Maffucci syndrome is an extremely rare disorder characterized by benign overgrowths of cartilage (enchondromas), skeletal deformities and skin lesions composed of abnormal blood vessels. Enchondromas arise in bones, most frequently in the hands and feet and less often in the legs and long bones of the arm.
Maffucci syndrome is not seen at birth. Lesions usually develop early in childhood, most often between 1-5 years of age. The severity of the disorder is variable. Some patients have a very mild course, whereas others can develop serious complications.
The first sign of Maffucci syndrome is usually the growth of an enchondroma in a long bone. Enchondromas distort and weaken the affected bones, thus presentation with a pathologic fracture is common. These cartilaginous tumors cause bulging of the bones, bowing of the arms and legs, and often disproportionate (asymmetric) growth (different lengths of the arms or legs). The patient may exhibit short stature in adulthood. Enchondromas only affect one side of the body in approximately 40 per cent of patients.
Vascular lesions on the skin also usually appear in early childhood (around 4-5 years of age) and are often progressive. These lesions do not necessarily occur near the bones that have enchondromas. These vascular lesions begin as compressible, round, bluish spots. In time, they become firm, knotty, warty, and often contain calcium stones (phleboliths). The hand is the most common location; however vascular lesions can also occur in internal structures, such as the membranes that cover the brain and spinal cord (meninges), the tongue and the oral mucosa.
These vascular lesions used to be called “cavernous hemangiomas”. Microscopic studies have shown that they are comprised of abnormally-formed veins so that the more modern term is “venous malformation.” A benign vascular tumor, designated as “spindle cell hemangioma,” often arises in these malformed veins.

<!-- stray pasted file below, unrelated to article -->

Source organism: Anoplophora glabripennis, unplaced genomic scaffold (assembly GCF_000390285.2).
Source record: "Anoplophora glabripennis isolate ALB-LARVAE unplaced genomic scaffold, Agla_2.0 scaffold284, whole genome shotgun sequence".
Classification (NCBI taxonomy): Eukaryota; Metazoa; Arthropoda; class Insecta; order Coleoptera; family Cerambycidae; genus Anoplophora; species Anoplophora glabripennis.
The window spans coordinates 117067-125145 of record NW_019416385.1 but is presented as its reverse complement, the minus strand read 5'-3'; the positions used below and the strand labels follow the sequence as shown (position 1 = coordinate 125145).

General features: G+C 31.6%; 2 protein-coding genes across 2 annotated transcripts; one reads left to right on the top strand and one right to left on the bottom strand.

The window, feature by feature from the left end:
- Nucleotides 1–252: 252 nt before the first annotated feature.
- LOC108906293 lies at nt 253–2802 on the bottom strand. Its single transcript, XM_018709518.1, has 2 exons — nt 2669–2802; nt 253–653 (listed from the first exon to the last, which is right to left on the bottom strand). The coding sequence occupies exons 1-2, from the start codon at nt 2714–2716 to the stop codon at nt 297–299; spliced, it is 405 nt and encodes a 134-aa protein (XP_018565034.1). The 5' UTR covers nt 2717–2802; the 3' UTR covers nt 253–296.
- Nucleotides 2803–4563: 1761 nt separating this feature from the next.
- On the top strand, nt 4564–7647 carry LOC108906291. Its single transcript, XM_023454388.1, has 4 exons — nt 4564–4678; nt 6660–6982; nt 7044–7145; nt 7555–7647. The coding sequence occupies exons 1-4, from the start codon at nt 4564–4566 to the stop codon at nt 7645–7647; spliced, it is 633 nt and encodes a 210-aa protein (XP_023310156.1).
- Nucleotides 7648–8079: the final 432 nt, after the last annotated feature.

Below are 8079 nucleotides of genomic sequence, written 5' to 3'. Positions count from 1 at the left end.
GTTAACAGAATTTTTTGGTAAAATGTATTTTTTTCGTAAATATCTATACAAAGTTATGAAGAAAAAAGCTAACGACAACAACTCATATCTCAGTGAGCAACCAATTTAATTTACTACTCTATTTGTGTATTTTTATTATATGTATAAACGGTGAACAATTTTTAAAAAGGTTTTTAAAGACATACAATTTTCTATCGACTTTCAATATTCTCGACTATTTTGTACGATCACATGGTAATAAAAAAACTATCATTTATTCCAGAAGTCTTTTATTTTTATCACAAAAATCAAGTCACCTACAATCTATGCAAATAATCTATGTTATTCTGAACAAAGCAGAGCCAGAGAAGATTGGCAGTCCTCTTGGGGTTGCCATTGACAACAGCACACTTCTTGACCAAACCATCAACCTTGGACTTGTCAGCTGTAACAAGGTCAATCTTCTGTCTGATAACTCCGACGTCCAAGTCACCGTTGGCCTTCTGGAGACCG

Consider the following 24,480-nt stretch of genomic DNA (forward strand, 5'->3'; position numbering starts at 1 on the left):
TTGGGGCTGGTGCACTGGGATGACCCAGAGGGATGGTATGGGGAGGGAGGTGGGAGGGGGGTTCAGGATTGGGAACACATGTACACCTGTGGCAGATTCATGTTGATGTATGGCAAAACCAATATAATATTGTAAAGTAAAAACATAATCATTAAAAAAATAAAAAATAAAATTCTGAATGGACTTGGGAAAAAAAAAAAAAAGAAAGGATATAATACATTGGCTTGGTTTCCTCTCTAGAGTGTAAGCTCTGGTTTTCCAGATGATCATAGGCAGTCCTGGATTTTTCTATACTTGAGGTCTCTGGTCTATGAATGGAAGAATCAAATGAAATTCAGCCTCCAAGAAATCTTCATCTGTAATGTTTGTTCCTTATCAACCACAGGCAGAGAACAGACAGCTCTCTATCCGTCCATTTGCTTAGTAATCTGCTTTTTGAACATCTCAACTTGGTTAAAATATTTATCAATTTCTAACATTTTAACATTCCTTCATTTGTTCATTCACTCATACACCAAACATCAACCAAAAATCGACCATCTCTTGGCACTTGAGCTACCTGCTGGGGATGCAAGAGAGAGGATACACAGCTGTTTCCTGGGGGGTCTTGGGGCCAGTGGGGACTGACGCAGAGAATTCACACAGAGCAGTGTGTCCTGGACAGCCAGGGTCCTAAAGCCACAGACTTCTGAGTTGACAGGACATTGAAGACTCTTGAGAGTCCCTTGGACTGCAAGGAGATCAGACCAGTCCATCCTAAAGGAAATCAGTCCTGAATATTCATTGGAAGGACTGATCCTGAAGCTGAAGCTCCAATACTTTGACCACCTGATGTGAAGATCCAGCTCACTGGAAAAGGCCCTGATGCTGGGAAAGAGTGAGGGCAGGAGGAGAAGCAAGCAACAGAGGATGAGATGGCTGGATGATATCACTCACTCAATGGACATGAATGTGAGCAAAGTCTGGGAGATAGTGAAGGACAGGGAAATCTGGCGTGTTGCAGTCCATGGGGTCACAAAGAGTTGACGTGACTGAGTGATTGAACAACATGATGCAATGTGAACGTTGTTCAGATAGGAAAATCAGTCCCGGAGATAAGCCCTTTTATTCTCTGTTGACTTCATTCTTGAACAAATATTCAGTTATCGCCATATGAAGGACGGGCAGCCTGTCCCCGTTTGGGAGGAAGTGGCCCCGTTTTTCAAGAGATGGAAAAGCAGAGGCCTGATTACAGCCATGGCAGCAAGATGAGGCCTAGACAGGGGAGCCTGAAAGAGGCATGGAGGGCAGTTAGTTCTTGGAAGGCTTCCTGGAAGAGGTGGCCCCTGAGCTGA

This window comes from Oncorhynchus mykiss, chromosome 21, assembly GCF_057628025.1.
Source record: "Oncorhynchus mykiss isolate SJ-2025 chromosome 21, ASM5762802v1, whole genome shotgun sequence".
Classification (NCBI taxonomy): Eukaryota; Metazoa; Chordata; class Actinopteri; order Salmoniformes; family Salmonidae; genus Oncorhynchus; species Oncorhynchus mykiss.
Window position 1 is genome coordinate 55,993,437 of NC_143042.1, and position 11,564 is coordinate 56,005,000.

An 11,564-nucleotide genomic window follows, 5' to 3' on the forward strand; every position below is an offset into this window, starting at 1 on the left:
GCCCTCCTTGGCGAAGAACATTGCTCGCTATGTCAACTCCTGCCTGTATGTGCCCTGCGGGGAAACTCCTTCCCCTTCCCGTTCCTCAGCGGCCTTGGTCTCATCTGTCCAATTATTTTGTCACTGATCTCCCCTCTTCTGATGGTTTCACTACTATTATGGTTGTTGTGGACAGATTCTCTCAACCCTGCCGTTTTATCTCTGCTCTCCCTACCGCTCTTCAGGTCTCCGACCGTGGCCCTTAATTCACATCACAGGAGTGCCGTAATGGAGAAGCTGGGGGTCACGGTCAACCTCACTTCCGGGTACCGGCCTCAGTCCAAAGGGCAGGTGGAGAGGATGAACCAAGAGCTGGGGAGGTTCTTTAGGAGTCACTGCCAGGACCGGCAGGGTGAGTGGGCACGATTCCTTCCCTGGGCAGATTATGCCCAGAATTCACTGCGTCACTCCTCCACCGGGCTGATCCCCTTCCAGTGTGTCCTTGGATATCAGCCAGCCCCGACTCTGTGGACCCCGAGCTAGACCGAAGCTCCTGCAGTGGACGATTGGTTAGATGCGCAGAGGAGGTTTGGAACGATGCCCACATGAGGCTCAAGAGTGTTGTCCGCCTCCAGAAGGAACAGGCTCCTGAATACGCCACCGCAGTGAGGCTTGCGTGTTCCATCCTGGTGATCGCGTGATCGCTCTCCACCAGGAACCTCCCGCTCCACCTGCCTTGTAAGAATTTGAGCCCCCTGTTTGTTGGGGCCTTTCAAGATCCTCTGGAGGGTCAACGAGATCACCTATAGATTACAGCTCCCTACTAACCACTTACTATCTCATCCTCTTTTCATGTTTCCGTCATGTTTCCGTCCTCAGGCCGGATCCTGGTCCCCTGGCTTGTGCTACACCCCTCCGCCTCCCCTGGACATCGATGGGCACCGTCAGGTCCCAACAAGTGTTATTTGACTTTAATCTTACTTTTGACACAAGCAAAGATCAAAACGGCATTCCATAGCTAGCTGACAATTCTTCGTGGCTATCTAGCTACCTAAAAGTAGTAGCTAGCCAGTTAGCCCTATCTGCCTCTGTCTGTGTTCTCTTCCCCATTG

Patients with Maffucci syndrome are at risk to developing a malignant tumor, particularly a tumor of cartilage known as “chondrosarcoma.” The more enchondromas, the higher the risk of malignancy. The frequency has been estimated to be between 15-40 per cent; however, some investigators believe that chondrosarcoma in Maffucci is over-reported. Less frequently, other malignant, non-skeletal connective tissue neoplasms can occur in patients with Maffucci syndrome.
In 2011, the cause of Maffucci syndrome was discovered to be a mutation in a gene known as IDH1 (rarely IDH2). The same mutations were found in the related disorder Ollier disease. Since the defect occurs after fertilization (called a somatic mutation), Maffucci syndrome is not considered to be hereditary, that is, it cannot be passed along in a family. The cases occur randomly and there are no known pedigrees of affected family members.
The diagnosis of Maffucci syndrome is made by a detailed history, thorough physical examination and radiologic assessment. Surgical removal and microscopic study of the bony lesions confirm the presence of enchondroma and distinguish the tumor from chondrosarcoma.
Management of Maffucci syndrome is focused on the specific signs/symptoms in the particular affected individual. No intervention is needed for asymptomatic patients.
Treatment requires coordinated efforts of a team of specialists (multidisciplinary care).
The warty (verrucous) vascular lesions can be injected with a drug that shrinks and hardens the area (sclerosing agent); however, often surgical removal is also needed. Enchondromas can be surgically removed (resected) if necessary. A specialist in hand surgery is needed to correct the skeletal abnormalities of the hand that cause loss of function or recurrent fracture. An orthopedic surgeon addresses leg length discrepancy, abnormal curvature of the spine (scoliosis) or other skeletal abnormalities.
A patient with Maffucci syndrome should be regularly monitored because of the risk of malignant transformation of an enchondroma or development of a tumor elsewhere.
If a malignancy does not occur, patients with Maffucci syndrome have an otherwise normal life expectancy.
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Contact for additional information about Maffucci syndrome:
John B. Mulliken, MD,
Co-Director, Vascular Anomalies Center
Director, Craniofacial Centre
Boston Children’s Hospital
300 Longwood Avenue
Boston, MA 02115
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